Swiss Franc The Euro has fallen by 0.15% to 1.0738 EUR/CHF and USD/CHF, October 12(see more posts on EUR/CHF, USD/CHF, ) Source: markets.ft.com - Click to enlarge FX Rates Overview: Led by 2-3% gains in Hong Kong and China, the MSCI Asia Pacific Index rose for the sixth consecutive session is pressing against the high for the year. European stocks are firmer, and the Dow Jones Stoxx 600 is up around 0.5% near midday, and shares are also trading firmer. The strong close before the weekend warns of the risk of a gap higher opening, which would be the third in a row, a cautionary sign of an over-extended market in some technical analysis. While the US stock market is open today, the US and Canadian bond markets are closed for national holidays. European bond
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The Euro has fallen by 0.15% to 1.0738
EUR/CHF and USD/CHF, October 12(see more posts on EUR/CHF, USD/CHF, )
Overview: Led by 2-3% gains in Hong Kong and China, the MSCI Asia Pacific Index rose for the sixth consecutive session is pressing against the high for the year. European stocks are firmer, and the Dow Jones Stoxx 600 is up around 0.5% near midday, and shares are also trading firmer. The strong close before the weekend warns of the risk of a gap higher opening, which would be the third in a row, a cautionary sign of an over-extended market in some technical analysis. While the US stock market is open today, the US and Canadian bond markets are closed for national holidays. European bond yields are softer after an apparent media blitz by some of the dovish ECB members. The long-end of the Italian and Spanish curve are at new record lows. The US dollar is firmer against most of the world’s currencies, with the yen, South Korean won, and Taiwanese dollar notable exceptions. The Chinese currency returned about half of its pre-weekend gains following the PBOC’s move and removed the reserve requirement for forwards. Gold extended its gains to $1933 before succumbing to profit-taking. As US Gulf operations re-start, Norway’s oil strike ended, and Libya is re-opening its biggest field, November WTI is pushing back below $40 a barrel.
FX Performance, October 12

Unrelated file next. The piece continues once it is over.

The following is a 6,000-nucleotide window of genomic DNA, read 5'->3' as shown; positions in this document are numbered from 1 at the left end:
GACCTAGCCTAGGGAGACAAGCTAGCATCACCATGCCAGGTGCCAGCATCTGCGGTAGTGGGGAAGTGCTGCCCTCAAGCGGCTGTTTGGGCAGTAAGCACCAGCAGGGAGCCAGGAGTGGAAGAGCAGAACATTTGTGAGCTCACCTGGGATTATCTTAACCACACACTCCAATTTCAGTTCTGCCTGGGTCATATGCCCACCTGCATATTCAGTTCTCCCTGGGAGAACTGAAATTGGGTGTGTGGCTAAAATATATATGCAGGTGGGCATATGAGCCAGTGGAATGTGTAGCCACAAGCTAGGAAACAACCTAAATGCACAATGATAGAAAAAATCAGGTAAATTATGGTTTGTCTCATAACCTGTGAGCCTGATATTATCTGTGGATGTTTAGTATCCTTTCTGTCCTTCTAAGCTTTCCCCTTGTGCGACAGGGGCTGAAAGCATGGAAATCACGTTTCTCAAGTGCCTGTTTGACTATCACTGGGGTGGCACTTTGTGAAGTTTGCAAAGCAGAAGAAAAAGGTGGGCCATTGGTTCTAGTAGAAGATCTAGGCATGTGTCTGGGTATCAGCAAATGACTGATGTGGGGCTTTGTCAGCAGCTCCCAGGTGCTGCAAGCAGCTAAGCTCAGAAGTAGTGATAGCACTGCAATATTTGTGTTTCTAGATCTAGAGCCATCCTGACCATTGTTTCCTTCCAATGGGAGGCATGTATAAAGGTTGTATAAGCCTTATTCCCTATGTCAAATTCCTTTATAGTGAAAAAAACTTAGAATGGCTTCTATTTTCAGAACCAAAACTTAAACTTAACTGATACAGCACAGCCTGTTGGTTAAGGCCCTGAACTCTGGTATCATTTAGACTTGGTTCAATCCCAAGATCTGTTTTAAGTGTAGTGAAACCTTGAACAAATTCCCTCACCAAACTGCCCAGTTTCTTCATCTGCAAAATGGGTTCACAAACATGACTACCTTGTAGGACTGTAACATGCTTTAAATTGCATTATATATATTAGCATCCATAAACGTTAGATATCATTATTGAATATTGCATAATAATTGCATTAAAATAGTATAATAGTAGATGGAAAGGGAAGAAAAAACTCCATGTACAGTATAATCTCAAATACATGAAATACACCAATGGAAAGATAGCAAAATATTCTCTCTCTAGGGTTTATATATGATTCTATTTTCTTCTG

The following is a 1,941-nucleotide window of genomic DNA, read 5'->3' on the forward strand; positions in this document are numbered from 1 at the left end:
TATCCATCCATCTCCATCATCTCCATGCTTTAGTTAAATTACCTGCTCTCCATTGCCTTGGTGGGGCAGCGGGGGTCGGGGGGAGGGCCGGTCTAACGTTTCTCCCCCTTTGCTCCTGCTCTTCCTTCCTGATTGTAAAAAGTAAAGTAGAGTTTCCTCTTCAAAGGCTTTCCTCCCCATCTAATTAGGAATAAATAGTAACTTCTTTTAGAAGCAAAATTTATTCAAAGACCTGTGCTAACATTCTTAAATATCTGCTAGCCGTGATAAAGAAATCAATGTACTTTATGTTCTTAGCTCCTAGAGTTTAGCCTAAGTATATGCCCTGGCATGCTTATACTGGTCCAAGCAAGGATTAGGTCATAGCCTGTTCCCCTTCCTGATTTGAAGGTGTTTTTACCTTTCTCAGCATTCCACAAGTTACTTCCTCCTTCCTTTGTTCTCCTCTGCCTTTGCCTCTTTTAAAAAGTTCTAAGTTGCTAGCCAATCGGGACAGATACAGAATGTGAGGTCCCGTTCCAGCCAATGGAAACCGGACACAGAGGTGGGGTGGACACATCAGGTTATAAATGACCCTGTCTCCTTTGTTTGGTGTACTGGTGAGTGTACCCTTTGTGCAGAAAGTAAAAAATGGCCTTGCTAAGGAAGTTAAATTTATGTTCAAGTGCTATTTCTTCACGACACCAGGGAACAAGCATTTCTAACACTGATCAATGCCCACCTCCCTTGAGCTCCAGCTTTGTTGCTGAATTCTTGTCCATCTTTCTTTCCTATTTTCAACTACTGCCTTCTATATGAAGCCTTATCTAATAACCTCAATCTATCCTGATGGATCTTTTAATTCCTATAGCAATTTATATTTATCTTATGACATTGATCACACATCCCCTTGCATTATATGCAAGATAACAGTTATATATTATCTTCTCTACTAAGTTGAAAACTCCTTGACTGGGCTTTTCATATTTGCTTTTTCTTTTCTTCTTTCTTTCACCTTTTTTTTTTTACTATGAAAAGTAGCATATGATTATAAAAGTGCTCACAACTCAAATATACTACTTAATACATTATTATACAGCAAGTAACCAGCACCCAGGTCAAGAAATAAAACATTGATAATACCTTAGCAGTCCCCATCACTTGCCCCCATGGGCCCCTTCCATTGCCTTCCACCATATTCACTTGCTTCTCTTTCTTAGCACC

The PBOC set the dollar’s reference rate at CNY6.7126, a bit stronger than the models suggested. Its move over the weekend to abolish the (20%) reserve requirement on banks for forward foreign exchange transactions was widely read as an attempt to moderate the yuan’s gains. It follows the biggest quarterly advance in 12 years and the biggest single-day advance since 2005. Beijing has been encouraging portfolio capital inflows, and foreign asset managers hedging their purchases would be the obvious sellers of yuan in the forward market. Cutting the reserve requirement helps facilitate this development and encourage using the onshore yuan (CNY) rather than offshore yuan (CNH).
Japan reported an unexpected increase in August machine tool orders. The 0.2% increase defied expectations for a 1.0% decline following July’s 6.3% gain. This suggests that capex is holding up better than feared. Japan reports the final; August industrial output figures toward the middle of the week. The preliminary estimate was for a 1.7% gain on the month. Separately, producer prices were softer than expected at -0.8% in August after July was revised to -0.6% from -0.5%. The report reinforces the sense that Japan has not escaped the deflationary forces.
The dollar slipped through last week’s lows against the yen (~JPY105.47) and found support above the 20-day moving average (~JPY105.38). There is scope for additional slippage today after the JPY106 area proved to be a formidable cap last week. The Australian dollar is in narrow ranges below the pre-weekend high (~$0.7245). There is an option for A$1 bln at $0.7200 that expires today. A break of the $0.7200 area signals a pullback toward $0.7150-$0.7175. The near-term risk is that the dollar rises further against the Chinese yuan. Initial potential extends to CNY6.78 from around CNY6.75 now.
We have argued that frequently the unnamed ECB officials that talk to the press do so because they lost or are losing internal fights. They are the hawks. On the other hand, the doves took their case to the press over the weekend and today by name. They include Schnabel, Lane, Visco, and Kazimir. The ECB does not meet until later this month, and there is no reason to expect fresh moves. New measures that will likely include extending and expanding the Pandemic Emergency Purchase Program, and possibly a rate cut, now that a dual-rate system has been adopted (TLTRO lending at a rater below the minus 50 bp deposit rate).